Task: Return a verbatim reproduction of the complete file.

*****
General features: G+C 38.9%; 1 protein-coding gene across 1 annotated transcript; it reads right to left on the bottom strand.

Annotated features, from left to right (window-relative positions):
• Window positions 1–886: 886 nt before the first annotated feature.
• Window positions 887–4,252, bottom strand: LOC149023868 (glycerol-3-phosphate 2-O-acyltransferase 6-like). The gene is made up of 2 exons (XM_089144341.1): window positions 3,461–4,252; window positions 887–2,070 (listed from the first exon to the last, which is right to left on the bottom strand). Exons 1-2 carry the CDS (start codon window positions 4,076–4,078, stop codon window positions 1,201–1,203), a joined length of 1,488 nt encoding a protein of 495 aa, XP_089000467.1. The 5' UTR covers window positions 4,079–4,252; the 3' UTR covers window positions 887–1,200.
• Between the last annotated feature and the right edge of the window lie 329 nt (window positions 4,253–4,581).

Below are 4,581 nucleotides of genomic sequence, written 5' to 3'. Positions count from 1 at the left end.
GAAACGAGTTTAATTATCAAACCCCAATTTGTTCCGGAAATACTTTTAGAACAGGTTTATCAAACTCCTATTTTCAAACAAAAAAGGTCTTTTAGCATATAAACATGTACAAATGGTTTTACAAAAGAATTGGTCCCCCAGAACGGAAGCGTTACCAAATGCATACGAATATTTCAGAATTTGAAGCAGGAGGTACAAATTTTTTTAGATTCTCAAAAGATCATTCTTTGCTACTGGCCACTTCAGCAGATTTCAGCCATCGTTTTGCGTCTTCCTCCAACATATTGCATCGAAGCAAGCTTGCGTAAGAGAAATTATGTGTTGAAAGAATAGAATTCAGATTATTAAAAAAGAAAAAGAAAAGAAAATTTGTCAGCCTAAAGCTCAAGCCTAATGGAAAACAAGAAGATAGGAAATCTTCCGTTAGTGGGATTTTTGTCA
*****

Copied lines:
General features: G+C 38.9%; 1 protein-coding gene across 1 annotated transcript; it reads right to left on the bottom strand.

Annotated features, from left to right (window-relative positions):
• Window positions 1–886: 886 nt before the first annotated feature.
• Window positions 887–4,252, bottom strand: LOC149023868 (glycerol-3-phosphate 2-O-acyltransferase 6-like). The gene is made up of 2 exons (XM_089144341.1): window positions 3,461–4,252; window positions 887–2,070 (listed from the first exon to the last, which is right to left on the bottom strand). Exons 1-2 carry the CDS (start codon window positions 4,076–4,078, stop codon window positions 1,201–1,203), a joined length of 1,488 nt encoding a protein of 495 aa, XP_089000467.1. The 5' UTR covers window positions 4,079–4,252; the 3' UTR covers window positions 887–1,200.
• Between the last annotated feature and the right edge of the window lie 329 nt (window positions 4,253–4,581).

Below are 4,581 nucleotides of genomic sequence, written 5' to 3'. Positions count from 1 at the left end.
GAAACGAGTTTAATTATCAAACCCCAATTTGTTCCGGAAATACTTTTAGAACAGGTTTATCAAACTCCTATTTTCAAACAAAAAAGGTCTTTTAGCATATAAACATGTACAAATGGTTTTACAAAAGAATTGGTCCCCCAGAACGGAAGCGTTACCAAATGCATACGAATATTTCAGAATTTGAAGCAGGAGGTACAAATTTTTTTAGATTCTCAAAAGATCATTCTTTGCTACTGGCCACTTCAGCAGATTTCAGCCATCGTTTTGCGTCTTCCTCCAACATATTGCATCGAAGCAAGCTTGCGTAAGAGAAATTATGTGTTGAAAGAATAGAATTCAGATTATTAAAAAAGAAAAAGAAAAGAAAATTTGTCAGCCTAAAGCTCAAGCCTAATGGAAAACAAGAAGATAGGAAATCTTCCGTTAGTGGGATTTTTGTCA